Hundreds of freshwater fish wash ashore on Easton’s Beach in Newport
NEWPORT, R.I. (WLNE) – Beachgoers in Newport were met with a shocking sight last month when they encountered hundreds of freshwater fish washed ashore on Easton’s Beach.
Amy Mercier of Portsmouth was walking along the beach in mid-January along with her daughter when they noticed as many as 200 dead fish.
Mercier told ABC6 that she snapped a photo and sent it to relatives who are fishermen, who told her it’s a bluegill sunfish. She sent the photo to her local paper, the Newport Daily News, who then sent it to the Rhode Island Department of Environmental Management.
DEM spokesman, Mike Healey, said the fish likely came from a pond on the other side of Memorial Boulevard. He said a few hundred of them were washed ashore.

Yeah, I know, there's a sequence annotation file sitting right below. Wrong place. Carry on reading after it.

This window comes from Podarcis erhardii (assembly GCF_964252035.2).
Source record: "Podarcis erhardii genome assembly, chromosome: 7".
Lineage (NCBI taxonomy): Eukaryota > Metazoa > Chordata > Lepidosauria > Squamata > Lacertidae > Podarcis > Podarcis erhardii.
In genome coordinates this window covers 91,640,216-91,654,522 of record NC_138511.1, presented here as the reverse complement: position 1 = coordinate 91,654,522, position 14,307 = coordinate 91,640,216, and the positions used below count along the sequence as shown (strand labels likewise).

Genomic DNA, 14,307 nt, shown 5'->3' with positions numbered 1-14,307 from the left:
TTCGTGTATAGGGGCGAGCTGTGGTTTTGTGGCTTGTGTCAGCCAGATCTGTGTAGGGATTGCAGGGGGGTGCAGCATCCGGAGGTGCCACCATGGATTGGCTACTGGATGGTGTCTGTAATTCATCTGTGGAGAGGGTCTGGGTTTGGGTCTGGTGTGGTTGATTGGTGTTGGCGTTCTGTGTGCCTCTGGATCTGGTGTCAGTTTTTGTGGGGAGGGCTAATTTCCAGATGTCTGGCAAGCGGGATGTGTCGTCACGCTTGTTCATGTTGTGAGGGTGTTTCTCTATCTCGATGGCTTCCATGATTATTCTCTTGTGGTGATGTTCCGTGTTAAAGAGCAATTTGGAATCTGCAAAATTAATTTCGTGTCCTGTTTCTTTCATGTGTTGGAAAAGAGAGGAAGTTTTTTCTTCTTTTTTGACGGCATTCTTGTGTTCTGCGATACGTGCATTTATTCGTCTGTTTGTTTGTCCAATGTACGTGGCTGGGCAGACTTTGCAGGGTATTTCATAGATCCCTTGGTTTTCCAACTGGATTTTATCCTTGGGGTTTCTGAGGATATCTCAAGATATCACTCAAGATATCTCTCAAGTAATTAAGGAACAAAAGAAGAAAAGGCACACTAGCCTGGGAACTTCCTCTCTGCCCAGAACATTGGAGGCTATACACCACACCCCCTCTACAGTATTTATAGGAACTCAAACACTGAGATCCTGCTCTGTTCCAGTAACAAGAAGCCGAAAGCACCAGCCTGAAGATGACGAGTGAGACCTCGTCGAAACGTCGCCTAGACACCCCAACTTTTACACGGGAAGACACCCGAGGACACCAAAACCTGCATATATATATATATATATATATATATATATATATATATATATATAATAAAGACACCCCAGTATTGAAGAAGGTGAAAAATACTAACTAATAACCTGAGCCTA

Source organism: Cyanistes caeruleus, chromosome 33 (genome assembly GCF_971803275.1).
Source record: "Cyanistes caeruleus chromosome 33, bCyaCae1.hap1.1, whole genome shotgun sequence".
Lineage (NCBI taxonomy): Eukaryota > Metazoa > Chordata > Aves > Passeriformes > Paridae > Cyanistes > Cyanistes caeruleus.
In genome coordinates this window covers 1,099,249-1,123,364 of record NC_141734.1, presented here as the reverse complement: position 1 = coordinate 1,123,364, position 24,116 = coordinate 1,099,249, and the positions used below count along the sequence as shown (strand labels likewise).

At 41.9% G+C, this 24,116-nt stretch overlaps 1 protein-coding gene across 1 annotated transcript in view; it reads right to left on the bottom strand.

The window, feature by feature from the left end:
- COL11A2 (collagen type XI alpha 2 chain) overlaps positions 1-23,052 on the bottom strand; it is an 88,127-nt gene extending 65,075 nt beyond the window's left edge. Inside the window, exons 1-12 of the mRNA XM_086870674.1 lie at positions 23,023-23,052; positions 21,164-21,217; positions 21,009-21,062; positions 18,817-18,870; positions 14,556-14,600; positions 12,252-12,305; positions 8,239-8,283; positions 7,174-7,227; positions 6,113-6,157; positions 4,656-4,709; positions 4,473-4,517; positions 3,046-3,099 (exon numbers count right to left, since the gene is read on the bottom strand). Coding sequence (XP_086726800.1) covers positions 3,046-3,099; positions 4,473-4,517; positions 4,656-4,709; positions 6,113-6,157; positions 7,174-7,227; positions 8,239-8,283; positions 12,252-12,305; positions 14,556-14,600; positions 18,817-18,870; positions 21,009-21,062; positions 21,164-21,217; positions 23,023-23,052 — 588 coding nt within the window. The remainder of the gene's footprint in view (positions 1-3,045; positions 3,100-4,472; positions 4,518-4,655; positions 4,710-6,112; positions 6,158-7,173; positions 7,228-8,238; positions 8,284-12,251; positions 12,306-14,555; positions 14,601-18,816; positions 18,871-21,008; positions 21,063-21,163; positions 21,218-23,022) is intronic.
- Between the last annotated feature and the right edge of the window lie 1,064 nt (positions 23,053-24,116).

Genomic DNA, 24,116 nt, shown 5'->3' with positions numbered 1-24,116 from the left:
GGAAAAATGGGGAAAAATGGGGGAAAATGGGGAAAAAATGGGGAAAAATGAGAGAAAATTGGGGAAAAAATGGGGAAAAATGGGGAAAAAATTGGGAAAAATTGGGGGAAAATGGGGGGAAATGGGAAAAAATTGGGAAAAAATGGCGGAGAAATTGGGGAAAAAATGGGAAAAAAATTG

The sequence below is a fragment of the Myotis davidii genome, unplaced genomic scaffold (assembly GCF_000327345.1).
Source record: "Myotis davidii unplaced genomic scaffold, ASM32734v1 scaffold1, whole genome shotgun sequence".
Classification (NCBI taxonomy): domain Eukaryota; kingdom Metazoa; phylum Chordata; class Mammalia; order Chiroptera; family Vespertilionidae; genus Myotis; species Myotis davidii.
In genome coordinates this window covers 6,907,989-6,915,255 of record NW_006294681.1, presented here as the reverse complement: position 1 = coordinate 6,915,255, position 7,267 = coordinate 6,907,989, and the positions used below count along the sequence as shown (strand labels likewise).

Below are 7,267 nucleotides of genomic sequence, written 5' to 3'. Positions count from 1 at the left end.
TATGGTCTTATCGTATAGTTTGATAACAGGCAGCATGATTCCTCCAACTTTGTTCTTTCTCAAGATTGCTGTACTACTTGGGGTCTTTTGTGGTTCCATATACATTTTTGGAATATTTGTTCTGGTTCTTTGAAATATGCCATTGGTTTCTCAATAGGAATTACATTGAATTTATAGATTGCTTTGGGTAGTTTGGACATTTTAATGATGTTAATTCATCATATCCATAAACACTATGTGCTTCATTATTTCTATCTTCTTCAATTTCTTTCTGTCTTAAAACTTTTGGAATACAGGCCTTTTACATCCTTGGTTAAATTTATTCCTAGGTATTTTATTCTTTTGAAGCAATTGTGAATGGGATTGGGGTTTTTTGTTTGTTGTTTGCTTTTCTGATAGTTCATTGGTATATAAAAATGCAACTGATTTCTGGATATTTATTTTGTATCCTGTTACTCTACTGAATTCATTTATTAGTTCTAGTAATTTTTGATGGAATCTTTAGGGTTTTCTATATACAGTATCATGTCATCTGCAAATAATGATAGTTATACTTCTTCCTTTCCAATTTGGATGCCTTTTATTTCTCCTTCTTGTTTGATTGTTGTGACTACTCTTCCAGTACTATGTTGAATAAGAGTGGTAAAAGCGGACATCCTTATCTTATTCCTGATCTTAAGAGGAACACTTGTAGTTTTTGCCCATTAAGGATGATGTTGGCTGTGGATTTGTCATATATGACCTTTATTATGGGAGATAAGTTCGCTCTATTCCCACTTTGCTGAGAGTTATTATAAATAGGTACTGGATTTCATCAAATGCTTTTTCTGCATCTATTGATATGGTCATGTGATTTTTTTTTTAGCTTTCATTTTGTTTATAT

“Behind Easton’s beach, there’s a roadway, and then there’s a freshwater pond called Easton Pond,” said Healey.
There’s a moat that goes around the pond, and a spillway that regulates the levels of the pond.
“If it gets too high,” Healey said, “the spillway releases water, and it goes out into the ocean.”
Healey said a team of five scientists put their heads together to figure out how this happened. The team, made up of experts from the Marine and Freshwater Fisheries Divison, came to two conclusions.
One, that during high tide, salt water may have spilled over into the pond, or two, that the pond rose due to rainwater, and the spillway opened, sending fresh water along with hundreds of fish into the Atlantic.
“It wouldn’t take long in salt water for them to die, and then they would have washed ashore.”
While it made for a nasty sight for the family, Healey sees it as a teachable moment.
“With climate change and sea-level rise, these are the kind of things that are gonna happen. You’re gonna have rising seawater coming into freshwater ecosystems and there’s gonna be problems.”
The fish have since been removed from the beach.
© WLNE-TV 2020